Hey, FlixChatter readers, Laura here! I got home about a week ago from a long weekend in Atlanta, where I attended JordanCon, a fantasy convention centered around author Robert Jordan‘s Wheel of Time series. I’d never gone before this one, but I really wanted to attend this year, since it would be the last one before the TV adaptation drops on Amazon Prime.
While we don’t have a trailer or exact release date yet, show-runner Rafe Judkins said on the virtual SDCC panel that the first season will drop in November. So here are a few important things to know before the show arrives:
1. There is no brief way for me to describe the plot.
The Wheel of Time is made up of 14 books and a prequel published between 1990-2013, and they are long; the paperbacks average 826 pages each, and there are 2,782 named characters in the series. All this to say there is no concise way for me to summarize the story, but I’ll try my best to explain how it starts, since the first season is supposed to be a combination of the first two books: when a mysterious woman named Moiraine (Rosamund Pike) and man named Lan (Daniel Henney) arrive in the small farm town of Emond’s Field, 5 young men and women’s lives are changed forever as they are swept up in an epic journey. I know that’s vague, but it is literally the best I can do without going into too much detail.
For @TheWheelOfTime fans who are waiting so patiently (and for future fans as well) – here’s a first look at al’Lan Mandragoran – the uncrowned King of Malkier.
I’ve loved every minute playing him thus far & we’re working tirelessly to bring you a fantastic show – stay tuned! pic.twitter.com/jdo6aYBw5l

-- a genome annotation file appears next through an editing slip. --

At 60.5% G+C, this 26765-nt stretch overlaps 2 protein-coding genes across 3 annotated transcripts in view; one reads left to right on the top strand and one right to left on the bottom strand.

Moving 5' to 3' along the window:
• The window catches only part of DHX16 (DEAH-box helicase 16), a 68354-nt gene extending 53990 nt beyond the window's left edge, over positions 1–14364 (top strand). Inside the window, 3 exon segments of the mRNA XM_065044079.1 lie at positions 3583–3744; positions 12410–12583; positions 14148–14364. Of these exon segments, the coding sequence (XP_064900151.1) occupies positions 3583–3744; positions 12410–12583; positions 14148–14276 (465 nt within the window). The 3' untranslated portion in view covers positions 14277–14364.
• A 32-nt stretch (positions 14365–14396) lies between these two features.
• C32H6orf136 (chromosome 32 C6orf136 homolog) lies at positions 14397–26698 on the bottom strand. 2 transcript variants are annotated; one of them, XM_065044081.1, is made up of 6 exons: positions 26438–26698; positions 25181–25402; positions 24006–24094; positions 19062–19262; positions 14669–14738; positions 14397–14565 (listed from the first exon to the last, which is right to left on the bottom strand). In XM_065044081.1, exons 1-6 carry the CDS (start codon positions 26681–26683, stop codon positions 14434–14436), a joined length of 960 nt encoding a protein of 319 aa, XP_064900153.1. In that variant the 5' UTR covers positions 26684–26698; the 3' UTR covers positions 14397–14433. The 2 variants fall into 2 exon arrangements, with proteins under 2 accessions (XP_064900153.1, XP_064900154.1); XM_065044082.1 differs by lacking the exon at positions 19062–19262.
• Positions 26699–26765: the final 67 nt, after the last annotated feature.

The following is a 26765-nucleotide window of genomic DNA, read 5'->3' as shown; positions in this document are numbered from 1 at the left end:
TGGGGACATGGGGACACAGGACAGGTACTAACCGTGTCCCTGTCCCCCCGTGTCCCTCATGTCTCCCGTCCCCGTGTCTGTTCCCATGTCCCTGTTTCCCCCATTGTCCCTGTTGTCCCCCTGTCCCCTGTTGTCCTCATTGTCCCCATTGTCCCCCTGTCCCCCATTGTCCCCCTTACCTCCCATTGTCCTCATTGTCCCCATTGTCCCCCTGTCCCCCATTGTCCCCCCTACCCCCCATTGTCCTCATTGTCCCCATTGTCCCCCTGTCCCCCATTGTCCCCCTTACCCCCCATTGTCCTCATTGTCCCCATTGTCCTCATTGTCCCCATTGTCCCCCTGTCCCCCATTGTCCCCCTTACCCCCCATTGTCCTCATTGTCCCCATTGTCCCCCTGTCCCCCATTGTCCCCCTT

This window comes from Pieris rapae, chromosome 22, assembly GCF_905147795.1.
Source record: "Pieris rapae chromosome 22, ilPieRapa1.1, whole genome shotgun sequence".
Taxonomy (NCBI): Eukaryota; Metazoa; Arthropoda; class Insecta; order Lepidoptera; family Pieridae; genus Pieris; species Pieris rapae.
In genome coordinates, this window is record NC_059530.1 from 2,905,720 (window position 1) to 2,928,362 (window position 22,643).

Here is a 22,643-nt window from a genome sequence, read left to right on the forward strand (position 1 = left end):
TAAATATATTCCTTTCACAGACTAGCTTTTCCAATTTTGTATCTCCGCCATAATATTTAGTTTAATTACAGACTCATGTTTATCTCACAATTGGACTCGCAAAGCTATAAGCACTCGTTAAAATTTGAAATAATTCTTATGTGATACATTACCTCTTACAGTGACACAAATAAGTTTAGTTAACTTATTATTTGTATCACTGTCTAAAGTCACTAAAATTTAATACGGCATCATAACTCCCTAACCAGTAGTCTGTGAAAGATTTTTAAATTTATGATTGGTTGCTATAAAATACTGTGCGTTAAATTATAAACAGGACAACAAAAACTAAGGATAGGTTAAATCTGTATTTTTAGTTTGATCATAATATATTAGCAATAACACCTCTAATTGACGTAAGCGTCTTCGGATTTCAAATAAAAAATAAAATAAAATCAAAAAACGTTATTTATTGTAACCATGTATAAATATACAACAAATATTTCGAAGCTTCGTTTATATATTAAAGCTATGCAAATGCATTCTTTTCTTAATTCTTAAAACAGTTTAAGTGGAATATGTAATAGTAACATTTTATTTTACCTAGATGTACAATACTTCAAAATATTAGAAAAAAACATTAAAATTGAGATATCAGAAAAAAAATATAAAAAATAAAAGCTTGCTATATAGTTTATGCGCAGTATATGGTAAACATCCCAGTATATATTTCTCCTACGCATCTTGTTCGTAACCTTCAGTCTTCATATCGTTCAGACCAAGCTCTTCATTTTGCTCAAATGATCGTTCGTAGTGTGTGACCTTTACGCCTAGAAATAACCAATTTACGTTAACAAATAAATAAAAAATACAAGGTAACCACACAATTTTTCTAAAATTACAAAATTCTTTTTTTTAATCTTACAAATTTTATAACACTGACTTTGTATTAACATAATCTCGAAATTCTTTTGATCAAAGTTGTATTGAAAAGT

— Daniel Henney (@danielhenney) April 28, 2021
2. It’s not “the next Game of Thrones.“
Several media outlets have already compared The Wheel of Time to the HBO hit based on George R.R. Martin’s famous book series, and while I kind of understand their reasoning, I’m worried it will give folks who haven’t read the books the wrong impression. Those comparing the two properties might be trying to say it will be the next hugely successful TV fantasy series, and obviously we all hope that’s the case, but plot- and theme-wise, I don’t think it’s accurate to compare them. Firstly, Wheel of Time is a lot more straightforward fantasy than Game of Thrones was. Yes, Game of Thrones has dragons and ice zombies, but most of the focus was on the politics. Wheel of Time leans a lot more heavily into the magical aspect of the world. Secondly, the tone is a lot different. Obviously I can’t say what the show’s tone will be like, but the books at least aren’t nearly as dark and gritty as Game of Thrones, and I doubt the show will be either.
3. This isn’t the first TV adaptation of The Wheel of Time.